Venus is one of the 5 planets visible to the unaided eye, and so it has been seen in the sky since prehistoric times. After the Sun and the Moon, Venus is the brightest object in the sky – brighter than any stars.
Venus is the Roman name for the Greek goddess of love; Aphrodite. But there are references to Venus as far back as Babylonian cuneiformic texts, like the Venus table of Ammisaduqa which could be as old as 1600 BC. Ancient Egyptians thought that Venus was actually two separate objects… a morning star, and then a completely different evening star. The tradition carried on with the ancient Greeks, as well.
The early mathematician Pythagoras was one of the first to recognize that the morning and evening stars were actually the same object: Venus. So perhaps he was the first to “discover Venus”.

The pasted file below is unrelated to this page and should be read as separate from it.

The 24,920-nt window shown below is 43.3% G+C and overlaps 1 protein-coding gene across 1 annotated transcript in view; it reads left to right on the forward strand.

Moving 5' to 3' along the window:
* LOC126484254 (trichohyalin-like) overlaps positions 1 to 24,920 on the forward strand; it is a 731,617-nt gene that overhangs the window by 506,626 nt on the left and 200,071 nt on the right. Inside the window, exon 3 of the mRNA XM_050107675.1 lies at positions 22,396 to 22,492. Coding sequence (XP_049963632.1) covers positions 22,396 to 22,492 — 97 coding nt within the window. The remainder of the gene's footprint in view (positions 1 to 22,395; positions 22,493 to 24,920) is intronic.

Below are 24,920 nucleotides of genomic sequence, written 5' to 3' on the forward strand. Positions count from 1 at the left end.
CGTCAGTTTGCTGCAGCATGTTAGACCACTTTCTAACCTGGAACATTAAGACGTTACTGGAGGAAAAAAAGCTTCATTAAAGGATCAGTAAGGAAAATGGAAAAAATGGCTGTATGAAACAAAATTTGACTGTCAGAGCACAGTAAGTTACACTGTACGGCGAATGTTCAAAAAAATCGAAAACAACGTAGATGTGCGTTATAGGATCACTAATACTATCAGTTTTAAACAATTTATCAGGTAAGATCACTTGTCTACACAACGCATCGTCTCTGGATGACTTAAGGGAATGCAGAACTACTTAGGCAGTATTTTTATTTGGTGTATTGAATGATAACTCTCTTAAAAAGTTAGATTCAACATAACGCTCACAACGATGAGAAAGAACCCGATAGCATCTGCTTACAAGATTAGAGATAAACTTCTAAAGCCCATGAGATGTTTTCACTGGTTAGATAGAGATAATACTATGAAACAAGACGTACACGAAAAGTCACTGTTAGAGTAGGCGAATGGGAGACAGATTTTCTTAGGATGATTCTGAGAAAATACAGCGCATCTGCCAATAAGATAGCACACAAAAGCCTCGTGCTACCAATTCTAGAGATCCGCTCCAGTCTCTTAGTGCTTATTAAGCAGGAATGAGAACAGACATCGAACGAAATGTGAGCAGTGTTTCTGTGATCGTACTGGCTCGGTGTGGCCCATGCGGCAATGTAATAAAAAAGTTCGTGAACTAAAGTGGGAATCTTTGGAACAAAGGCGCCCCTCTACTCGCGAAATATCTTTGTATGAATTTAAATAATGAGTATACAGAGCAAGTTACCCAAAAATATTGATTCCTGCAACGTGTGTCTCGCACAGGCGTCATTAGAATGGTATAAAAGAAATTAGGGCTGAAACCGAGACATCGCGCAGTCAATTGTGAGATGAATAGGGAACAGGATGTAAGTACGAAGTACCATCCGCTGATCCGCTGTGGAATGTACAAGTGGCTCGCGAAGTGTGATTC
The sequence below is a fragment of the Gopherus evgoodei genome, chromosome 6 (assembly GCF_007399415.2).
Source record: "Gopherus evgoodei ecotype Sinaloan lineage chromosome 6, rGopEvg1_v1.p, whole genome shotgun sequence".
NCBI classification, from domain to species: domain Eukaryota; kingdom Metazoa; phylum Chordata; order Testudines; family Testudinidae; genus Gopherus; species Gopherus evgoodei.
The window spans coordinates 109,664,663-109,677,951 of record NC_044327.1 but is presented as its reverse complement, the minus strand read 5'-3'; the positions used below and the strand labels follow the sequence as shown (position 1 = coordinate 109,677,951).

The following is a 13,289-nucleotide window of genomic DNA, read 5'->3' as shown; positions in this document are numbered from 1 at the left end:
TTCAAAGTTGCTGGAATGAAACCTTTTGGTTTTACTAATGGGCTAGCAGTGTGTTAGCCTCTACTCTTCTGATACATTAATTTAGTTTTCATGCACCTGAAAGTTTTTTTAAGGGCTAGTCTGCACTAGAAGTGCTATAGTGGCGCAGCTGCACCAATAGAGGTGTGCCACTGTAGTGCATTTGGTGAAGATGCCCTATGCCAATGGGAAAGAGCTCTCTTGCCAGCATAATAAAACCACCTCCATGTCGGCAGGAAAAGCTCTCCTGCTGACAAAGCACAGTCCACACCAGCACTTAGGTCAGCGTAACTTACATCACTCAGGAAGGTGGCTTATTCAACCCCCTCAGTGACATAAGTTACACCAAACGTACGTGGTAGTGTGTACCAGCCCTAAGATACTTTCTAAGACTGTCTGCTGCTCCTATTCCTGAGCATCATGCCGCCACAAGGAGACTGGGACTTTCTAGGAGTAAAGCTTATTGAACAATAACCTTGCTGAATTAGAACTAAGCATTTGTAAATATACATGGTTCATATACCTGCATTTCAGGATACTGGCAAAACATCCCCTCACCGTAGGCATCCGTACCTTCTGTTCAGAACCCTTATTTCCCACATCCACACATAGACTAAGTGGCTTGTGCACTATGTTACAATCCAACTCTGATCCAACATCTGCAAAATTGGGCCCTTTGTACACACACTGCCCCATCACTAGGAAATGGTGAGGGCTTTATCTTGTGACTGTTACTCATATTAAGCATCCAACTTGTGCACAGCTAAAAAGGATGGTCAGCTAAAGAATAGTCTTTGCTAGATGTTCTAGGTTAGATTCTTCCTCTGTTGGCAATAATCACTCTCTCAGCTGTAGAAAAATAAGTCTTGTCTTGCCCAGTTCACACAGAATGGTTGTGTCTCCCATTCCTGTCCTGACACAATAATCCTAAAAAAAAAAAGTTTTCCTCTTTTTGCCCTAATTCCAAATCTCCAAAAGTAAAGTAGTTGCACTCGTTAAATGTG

The Maya civilization held Venus in high regard, and the planet figured prominently in their religious calendar.
Once he built his first rudimentary telescope, Galileo turned it towards Venus, was was astonished to find that the planet goes through phases like the Moon, going from crescent to gibbous to full and then back again. This was one of the strongest pieces of evidence that Venus goes around the Sun, and not the Earth as others originally believed.
Because Venus has always been obscured by thick clouds, science fiction writers have been free to imagine whatever they wanted existed on the surface of Venus. The clouds helped them to imagine a warm tropical world with constant rainfall and lush vegetation. The truth, of course, is that Venus is a hellish hot world, devoid of life.